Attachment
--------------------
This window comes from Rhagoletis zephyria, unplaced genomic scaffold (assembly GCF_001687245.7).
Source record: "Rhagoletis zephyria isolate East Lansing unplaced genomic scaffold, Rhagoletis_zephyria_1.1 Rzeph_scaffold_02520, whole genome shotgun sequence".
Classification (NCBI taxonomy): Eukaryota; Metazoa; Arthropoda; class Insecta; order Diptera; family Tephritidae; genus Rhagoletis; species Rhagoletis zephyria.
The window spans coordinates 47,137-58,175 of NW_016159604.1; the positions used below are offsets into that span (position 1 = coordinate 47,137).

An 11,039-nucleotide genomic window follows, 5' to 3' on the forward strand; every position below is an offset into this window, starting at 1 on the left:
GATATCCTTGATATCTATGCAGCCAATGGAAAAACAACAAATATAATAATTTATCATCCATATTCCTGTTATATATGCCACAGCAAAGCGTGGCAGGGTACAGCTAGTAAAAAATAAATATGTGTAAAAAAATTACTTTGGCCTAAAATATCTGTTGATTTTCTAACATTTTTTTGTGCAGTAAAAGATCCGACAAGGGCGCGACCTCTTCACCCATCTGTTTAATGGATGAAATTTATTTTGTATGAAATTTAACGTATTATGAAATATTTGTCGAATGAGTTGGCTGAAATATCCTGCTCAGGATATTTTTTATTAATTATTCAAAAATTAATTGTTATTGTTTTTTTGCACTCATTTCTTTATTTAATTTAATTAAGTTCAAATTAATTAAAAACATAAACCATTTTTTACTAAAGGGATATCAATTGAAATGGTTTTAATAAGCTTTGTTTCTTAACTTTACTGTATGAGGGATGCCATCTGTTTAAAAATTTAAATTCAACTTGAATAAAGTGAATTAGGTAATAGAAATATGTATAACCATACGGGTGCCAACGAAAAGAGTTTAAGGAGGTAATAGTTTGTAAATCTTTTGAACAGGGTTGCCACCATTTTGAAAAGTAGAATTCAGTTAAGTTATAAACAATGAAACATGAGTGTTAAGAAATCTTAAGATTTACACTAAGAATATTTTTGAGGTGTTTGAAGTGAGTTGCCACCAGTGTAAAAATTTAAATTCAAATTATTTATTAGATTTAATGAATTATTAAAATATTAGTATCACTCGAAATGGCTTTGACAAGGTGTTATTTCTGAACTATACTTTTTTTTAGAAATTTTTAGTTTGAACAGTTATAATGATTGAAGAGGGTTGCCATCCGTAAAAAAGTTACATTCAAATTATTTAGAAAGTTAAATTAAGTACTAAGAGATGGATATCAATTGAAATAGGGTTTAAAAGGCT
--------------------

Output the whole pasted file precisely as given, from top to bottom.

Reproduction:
This window comes from Rhagoletis zephyria, unplaced genomic scaffold (assembly GCF_001687245.7).
Source record: "Rhagoletis zephyria isolate East Lansing unplaced genomic scaffold, Rhagoletis_zephyria_1.1 Rzeph_scaffold_02520, whole genome shotgun sequence".
Classification (NCBI taxonomy): Eukaryota; Metazoa; Arthropoda; class Insecta; order Diptera; family Tephritidae; genus Rhagoletis; species Rhagoletis zephyria.
The window spans coordinates 47,137-58,175 of NW_016159604.1; the positions used below are offsets into that span (position 1 = coordinate 47,137).

An 11,039-nucleotide genomic window follows, 5' to 3' on the forward strand; every position below is an offset into this window, starting at 1 on the left:
GATATCCTTGATATCTATGCAGCCAATGGAAAAACAACAAATATAATAATTTATCATCCATATTCCTGTTATATATGCCACAGCAAAGCGTGGCAGGGTACAGCTAGTAAAAAATAAATATGTGTAAAAAAATTACTTTGGCCTAAAATATCTGTTGATTTTCTAACATTTTTTTGTGCAGTAAAAGATCCGACAAGGGCGCGACCTCTTCACCCATCTGTTTAATGGATGAAATTTATTTTGTATGAAATTTAACGTATTATGAAATATTTGTCGAATGAGTTGGCTGAAATATCCTGCTCAGGATATTTTTTATTAATTATTCAAAAATTAATTGTTATTGTTTTTTTGCACTCATTTCTTTATTTAATTTAATTAAGTTCAAATTAATTAAAAACATAAACCATTTTTTACTAAAGGGATATCAATTGAAATGGTTTTAATAAGCTTTGTTTCTTAACTTTACTGTATGAGGGATGCCATCTGTTTAAAAATTTAAATTCAACTTGAATAAAGTGAATTAGGTAATAGAAATATGTATAACCATACGGGTGCCAACGAAAAGAGTTTAAGGAGGTAATAGTTTGTAAATCTTTTGAACAGGGTTGCCACCATTTTGAAAAGTAGAATTCAGTTAAGTTATAAACAATGAAACATGAGTGTTAAGAAATCTTAAGATTTACACTAAGAATATTTTTGAGGTGTTTGAAGTGAGTTGCCACCAGTGTAAAAATTTAAATTCAAATTATTTATTAGATTTAATGAATTATTAAAATATTAGTATCACTCGAAATGGCTTTGACAAGGTGTTATTTCTGAACTATACTTTTTTTTAGAAATTTTTAGTTTGAACAGTTATAATGATTGAAGAGGGTTGCCATCCGTAAAAAAGTTACATTCAAATTATTTAGAAAGTTAAATTAAGTACTAAGAGATGGATATCAATTGAAATAGGGTTTAAAAGGCT